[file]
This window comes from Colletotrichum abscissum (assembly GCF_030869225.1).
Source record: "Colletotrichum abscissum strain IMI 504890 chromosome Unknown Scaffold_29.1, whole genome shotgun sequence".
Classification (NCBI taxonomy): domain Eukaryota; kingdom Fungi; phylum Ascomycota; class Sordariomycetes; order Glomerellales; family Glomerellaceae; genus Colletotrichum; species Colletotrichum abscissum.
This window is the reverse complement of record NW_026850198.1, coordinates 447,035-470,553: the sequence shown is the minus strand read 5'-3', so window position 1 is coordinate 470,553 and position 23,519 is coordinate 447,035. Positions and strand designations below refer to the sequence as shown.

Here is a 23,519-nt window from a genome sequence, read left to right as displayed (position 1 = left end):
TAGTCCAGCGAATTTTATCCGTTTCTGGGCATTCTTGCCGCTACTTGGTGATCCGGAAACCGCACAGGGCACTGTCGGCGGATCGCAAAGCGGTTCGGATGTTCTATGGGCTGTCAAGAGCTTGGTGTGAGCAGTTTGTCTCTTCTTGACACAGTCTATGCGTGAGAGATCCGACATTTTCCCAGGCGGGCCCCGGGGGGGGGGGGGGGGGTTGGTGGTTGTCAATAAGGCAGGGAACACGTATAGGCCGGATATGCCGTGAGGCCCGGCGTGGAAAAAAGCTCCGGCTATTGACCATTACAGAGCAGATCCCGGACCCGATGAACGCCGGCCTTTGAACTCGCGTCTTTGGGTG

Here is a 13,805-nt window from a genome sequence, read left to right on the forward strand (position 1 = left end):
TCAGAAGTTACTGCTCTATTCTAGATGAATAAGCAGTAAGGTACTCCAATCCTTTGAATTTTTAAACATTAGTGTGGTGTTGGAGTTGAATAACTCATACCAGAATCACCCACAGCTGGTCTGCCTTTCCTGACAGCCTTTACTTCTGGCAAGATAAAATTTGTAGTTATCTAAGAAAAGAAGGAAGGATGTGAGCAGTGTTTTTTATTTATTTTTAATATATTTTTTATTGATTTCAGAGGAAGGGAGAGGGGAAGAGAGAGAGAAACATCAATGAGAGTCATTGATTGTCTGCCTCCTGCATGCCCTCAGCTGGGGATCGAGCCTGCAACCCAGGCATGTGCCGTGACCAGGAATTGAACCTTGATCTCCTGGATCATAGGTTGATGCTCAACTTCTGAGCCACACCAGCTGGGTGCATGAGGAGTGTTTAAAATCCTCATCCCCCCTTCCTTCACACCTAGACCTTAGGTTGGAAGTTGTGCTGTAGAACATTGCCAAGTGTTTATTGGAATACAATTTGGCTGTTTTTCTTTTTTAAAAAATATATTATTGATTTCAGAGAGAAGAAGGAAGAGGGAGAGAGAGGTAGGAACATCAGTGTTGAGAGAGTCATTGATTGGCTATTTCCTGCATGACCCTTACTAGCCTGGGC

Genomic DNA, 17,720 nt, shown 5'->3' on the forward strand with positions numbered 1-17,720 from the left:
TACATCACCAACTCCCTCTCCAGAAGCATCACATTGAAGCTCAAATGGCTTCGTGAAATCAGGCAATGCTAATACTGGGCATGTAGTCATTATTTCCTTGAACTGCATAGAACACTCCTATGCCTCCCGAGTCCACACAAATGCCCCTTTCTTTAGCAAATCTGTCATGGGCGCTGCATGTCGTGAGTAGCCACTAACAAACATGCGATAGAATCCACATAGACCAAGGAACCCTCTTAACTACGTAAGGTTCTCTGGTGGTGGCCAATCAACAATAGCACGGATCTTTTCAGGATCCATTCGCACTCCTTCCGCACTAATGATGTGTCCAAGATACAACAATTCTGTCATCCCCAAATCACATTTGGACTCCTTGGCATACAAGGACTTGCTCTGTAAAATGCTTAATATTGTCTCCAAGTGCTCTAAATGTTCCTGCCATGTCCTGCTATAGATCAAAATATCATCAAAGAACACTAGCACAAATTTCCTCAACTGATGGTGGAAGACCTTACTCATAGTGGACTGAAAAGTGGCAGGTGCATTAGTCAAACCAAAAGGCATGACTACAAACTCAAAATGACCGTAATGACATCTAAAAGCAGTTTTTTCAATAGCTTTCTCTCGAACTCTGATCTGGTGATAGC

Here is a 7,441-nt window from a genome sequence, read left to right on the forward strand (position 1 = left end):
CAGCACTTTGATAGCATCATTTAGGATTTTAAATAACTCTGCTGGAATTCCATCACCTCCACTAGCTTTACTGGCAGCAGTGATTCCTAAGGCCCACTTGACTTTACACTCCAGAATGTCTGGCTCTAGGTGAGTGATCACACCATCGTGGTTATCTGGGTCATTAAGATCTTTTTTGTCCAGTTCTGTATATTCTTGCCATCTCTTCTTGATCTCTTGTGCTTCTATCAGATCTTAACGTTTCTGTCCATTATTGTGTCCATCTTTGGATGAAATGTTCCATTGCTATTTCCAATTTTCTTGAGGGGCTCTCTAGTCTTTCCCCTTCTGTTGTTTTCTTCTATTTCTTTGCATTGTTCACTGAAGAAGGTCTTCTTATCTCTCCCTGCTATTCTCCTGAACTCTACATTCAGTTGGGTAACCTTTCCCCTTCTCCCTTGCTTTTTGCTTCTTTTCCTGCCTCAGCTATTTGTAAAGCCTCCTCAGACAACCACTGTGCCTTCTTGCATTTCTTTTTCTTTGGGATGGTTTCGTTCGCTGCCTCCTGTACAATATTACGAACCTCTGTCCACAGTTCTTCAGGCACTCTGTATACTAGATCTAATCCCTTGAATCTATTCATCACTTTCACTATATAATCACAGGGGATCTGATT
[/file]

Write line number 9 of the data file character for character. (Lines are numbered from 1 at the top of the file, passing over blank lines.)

Genomic DNA, 17,720 nt, shown 5'->3' on the forward strand with positions numbered 1-17,720 from the left: